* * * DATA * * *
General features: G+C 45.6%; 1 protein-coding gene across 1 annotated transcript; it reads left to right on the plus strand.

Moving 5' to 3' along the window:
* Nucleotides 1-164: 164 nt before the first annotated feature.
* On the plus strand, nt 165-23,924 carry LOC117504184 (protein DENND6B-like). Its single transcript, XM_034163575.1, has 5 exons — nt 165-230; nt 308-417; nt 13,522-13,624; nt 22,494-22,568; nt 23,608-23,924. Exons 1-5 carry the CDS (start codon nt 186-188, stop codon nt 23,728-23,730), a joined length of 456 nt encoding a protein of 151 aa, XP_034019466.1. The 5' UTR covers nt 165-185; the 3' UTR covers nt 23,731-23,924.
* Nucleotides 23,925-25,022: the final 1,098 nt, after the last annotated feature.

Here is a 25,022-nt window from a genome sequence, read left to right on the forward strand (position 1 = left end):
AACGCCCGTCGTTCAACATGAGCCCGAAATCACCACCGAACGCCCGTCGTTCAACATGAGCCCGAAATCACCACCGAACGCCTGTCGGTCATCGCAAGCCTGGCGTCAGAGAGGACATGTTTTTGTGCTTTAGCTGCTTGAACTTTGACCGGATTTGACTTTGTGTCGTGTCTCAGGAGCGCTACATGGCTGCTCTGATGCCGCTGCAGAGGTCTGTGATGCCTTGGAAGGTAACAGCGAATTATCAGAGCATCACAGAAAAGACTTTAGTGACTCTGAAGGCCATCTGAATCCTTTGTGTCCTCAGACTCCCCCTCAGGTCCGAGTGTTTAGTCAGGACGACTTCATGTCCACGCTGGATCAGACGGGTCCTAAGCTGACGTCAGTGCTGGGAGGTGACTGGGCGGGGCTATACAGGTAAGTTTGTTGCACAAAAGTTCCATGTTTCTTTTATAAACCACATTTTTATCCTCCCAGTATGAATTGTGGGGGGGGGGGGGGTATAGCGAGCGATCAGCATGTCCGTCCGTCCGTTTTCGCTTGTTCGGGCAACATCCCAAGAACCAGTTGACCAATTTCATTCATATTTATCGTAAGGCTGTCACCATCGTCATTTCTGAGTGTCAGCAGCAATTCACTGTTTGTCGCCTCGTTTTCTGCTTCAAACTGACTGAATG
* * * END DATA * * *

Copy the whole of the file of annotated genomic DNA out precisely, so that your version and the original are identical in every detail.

General features: G+C 45.6%; 1 protein-coding gene across 1 annotated transcript; it reads left to right on the plus strand.

Moving 5' to 3' along the window:
* Nucleotides 1-164: 164 nt before the first annotated feature.
* On the plus strand, nt 165-23,924 carry LOC117504184 (protein DENND6B-like). Its single transcript, XM_034163575.1, has 5 exons — nt 165-230; nt 308-417; nt 13,522-13,624; nt 22,494-22,568; nt 23,608-23,924. Exons 1-5 carry the CDS (start codon nt 186-188, stop codon nt 23,728-23,730), a joined length of 456 nt encoding a protein of 151 aa, XP_034019466.1. The 5' UTR covers nt 165-185; the 3' UTR covers nt 23,731-23,924.
* Nucleotides 23,925-25,022: the final 1,098 nt, after the last annotated feature.

Here is a 25,022-nt window from a genome sequence, read left to right on the forward strand (position 1 = left end):
AACGCCCGTCGTTCAACATGAGCCCGAAATCACCACCGAACGCCCGTCGTTCAACATGAGCCCGAAATCACCACCGAACGCCTGTCGGTCATCGCAAGCCTGGCGTCAGAGAGGACATGTTTTTGTGCTTTAGCTGCTTGAACTTTGACCGGATTTGACTTTGTGTCGTGTCTCAGGAGCGCTACATGGCTGCTCTGATGCCGCTGCAGAGGTCTGTGATGCCTTGGAAGGTAACAGCGAATTATCAGAGCATCACAGAAAAGACTTTAGTGACTCTGAAGGCCATCTGAATCCTTTGTGTCCTCAGACTCCCCCTCAGGTCCGAGTGTTTAGTCAGGACGACTTCATGTCCACGCTGGATCAGACGGGTCCTAAGCTGACGTCAGTGCTGGGAGGTGACTGGGCGGGGCTATACAGGTAAGTTTGTTGCACAAAAGTTCCATGTTTCTTTTATAAACCACATTTTTATCCTCCCAGTATGAATTGTGGGGGGGGGGGGGGTATAGCGAGCGATCAGCATGTCCGTCCGTCCGTTTTCGCTTGTTCGGGCAACATCCCAAGAACCAGTTGACCAATTTCATTCATATTTATCGTAAGGCTGTCACCATCGTCATTTCTGAGTGTCAGCAGCAATTCACTGTTTGTCGCCTCGTTTTCTGCTTCAAACTGACTGAATG